In an earlier report, the Office of the Inspector General found that Social Security numbers for potentially ineligible federal inmates were used to provide more than $267 million in benefits.

The inspector general’s office said it had difficulty obtaining unemployment insurance data from government workforce agencies until the subpoenas were issued. In some cases, the data sent was incomplete or unusable.

The Office of the Inspector General also took issue with the Department of Labor’s Employment and Training Administration, which oversees the unemployment insurance program, saying the agency had not implemented the office’s previous recommendations including collaborating with state agencies to put in place effective controls to reduce fraud and working with Congress to require government agencies to match high-risk areas.

“ETA’s lack of adequate action significantly increases the risk of further UI payments to ineligible claimants,” OIG wrote in the memo.

In response to the memo, the agency said it continues to “actively and aggressively address fraud” in its unemployment compensation programs. She said she was committed to helping states combat “new and ever-changing types of complex fraud.”

The Office of the Inspector General also announced Thursday that more than 1,000 people have been charged with unemployment benefits fraud since March 2020, and there have been more than 400 convictions so far. It has opened more than 190,000 investigations into unemployment benefits fraud, a more than 1,000 times increase in the office’s unemployment insurance business.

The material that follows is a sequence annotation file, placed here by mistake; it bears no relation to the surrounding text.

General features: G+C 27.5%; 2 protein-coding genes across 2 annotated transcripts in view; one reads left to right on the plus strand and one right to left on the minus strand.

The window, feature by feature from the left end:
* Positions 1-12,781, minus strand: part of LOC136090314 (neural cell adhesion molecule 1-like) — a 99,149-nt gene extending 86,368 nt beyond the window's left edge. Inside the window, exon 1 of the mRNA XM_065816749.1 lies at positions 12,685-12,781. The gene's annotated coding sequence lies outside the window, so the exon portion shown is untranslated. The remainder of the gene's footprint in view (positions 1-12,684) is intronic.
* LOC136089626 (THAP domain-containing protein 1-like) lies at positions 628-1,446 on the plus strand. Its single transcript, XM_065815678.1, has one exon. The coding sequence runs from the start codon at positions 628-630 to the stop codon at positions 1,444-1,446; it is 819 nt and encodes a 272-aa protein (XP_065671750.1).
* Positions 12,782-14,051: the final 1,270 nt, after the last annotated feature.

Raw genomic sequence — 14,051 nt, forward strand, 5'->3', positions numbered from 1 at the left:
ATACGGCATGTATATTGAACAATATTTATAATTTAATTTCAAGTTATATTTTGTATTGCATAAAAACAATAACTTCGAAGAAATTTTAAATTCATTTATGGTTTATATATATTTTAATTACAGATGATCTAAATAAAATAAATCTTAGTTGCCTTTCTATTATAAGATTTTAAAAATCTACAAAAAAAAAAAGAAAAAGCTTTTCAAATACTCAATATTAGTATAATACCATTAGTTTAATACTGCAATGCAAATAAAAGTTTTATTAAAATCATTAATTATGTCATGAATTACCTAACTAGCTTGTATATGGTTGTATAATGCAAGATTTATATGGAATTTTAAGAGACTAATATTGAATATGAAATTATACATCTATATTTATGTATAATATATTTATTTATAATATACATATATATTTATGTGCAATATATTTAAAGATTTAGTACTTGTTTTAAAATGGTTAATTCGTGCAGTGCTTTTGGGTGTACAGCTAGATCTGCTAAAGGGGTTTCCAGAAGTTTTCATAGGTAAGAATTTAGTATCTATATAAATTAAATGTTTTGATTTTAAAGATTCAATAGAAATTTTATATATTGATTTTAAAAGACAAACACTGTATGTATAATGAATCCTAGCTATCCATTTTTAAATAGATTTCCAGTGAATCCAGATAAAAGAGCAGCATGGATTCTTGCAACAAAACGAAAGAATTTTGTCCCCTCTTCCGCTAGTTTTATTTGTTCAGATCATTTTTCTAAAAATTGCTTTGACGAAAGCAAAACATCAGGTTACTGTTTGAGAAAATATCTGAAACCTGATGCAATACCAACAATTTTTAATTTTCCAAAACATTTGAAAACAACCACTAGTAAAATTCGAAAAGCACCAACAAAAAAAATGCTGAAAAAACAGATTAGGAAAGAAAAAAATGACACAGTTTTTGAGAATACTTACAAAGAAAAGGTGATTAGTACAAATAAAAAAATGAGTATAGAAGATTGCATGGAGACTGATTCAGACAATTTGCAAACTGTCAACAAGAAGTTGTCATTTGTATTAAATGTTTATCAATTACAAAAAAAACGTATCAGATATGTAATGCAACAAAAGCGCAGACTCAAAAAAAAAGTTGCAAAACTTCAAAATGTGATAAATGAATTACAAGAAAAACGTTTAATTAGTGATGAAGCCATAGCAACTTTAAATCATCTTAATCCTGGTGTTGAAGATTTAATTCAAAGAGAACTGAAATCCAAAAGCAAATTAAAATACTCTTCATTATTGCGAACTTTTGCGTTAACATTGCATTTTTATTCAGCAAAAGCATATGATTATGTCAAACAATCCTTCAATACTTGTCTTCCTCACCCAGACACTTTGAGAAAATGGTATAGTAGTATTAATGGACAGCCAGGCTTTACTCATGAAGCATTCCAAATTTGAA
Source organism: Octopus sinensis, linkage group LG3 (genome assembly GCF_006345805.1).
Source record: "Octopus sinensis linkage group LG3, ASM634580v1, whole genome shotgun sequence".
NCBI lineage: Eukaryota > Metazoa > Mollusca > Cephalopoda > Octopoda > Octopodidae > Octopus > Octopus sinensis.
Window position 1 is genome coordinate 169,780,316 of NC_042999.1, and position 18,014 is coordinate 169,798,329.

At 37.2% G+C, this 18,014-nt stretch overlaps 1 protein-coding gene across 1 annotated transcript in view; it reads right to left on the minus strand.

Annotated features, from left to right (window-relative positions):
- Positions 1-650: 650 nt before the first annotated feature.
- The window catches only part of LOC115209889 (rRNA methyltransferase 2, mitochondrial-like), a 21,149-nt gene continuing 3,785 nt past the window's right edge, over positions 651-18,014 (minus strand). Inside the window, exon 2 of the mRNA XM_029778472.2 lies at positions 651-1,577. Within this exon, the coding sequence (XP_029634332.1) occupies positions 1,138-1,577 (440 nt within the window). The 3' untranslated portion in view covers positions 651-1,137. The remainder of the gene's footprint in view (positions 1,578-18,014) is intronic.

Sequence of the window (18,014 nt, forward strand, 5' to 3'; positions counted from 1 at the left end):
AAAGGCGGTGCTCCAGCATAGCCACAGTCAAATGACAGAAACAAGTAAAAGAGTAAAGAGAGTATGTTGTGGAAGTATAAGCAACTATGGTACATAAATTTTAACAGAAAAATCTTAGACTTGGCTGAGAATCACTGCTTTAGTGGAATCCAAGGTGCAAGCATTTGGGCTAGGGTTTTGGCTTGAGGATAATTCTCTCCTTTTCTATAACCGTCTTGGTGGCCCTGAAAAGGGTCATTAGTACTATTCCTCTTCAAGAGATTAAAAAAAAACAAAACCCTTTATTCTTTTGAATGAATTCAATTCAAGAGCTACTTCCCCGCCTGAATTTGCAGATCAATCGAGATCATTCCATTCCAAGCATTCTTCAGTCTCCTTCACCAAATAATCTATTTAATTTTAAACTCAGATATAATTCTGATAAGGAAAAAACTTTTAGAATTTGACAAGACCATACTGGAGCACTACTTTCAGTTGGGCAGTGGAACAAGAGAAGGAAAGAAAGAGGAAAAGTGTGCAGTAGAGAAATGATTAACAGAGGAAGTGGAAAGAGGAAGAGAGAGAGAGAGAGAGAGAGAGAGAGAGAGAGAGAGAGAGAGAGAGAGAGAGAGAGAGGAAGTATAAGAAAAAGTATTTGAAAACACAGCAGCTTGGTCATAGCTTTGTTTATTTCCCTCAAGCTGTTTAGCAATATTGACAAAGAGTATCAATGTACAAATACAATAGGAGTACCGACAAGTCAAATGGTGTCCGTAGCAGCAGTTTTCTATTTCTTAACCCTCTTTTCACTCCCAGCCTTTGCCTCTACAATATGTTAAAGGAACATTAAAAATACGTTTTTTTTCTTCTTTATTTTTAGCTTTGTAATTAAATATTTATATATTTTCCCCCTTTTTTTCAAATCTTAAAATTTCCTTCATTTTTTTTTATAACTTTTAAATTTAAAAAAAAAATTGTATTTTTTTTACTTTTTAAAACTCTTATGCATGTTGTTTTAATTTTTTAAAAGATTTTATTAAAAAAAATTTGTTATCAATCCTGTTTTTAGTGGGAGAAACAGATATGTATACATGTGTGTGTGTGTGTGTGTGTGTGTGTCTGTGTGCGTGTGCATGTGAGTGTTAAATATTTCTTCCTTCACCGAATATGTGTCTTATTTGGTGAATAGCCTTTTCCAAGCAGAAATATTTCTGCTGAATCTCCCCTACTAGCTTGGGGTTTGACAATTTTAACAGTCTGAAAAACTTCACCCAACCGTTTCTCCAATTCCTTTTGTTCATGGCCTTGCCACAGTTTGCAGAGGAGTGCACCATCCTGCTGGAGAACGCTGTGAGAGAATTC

The unemployment insurance system is not the only pandemic program that has fallen victim to fraud in the chaos caused by the pandemic.

The Small Business Administration’s Paycheck Protection Program, or PPP, has suffered from questionable lending and rampant fraud, despite its success in helping many businesses continue to pay their employees during the pandemic.

In total, the program provided $813.7 billion in loans to small businesses, which were forgiven if the company spent the money on qualification expenses.

More than 70,000 public-private partnership loans totaling more than $4.6 billion may be fraudulent, according to the Office of the Inspector General of the Small Business Administration. May 2022 Report.

“These loans can only be considered fraudulent because the IGO did not complete a document-by-document review of loan files to confirm or resolve suspicious activity; however, our investigations demonstrated an unprecedented level of fraudulent activity. We are working to identify the full extent of PPP fraud. “.

separately , Ministry of Justice He has judged more than 150 defendants in more than 95 criminal cases and has forfeited more than $75 million in cash proceeds, as well as real estate and luxury goods, as of May 2022.
And just this week, section The charges announced against 47 people accused of stealing $250 million from a federal program designed to provide meals to children in need during the pandemic. the scheme is The biggest scam related to Covid-19 that investigators have discovered so far, the administration said. The defendants face a range of charges, including conspiracy, electronic fraud, money laundering, and paying and receiving illegal bribes.
The defendants set up a network of shell companies connected to the Minnesota-based nonprofit Feeding our Future to exploit the federal child nutrition program, which was designed to provide Kids Meals From low-income families, the prosecution said.

CNN’s Hana Rabinovitch and Omar Jimenez contributed to this report.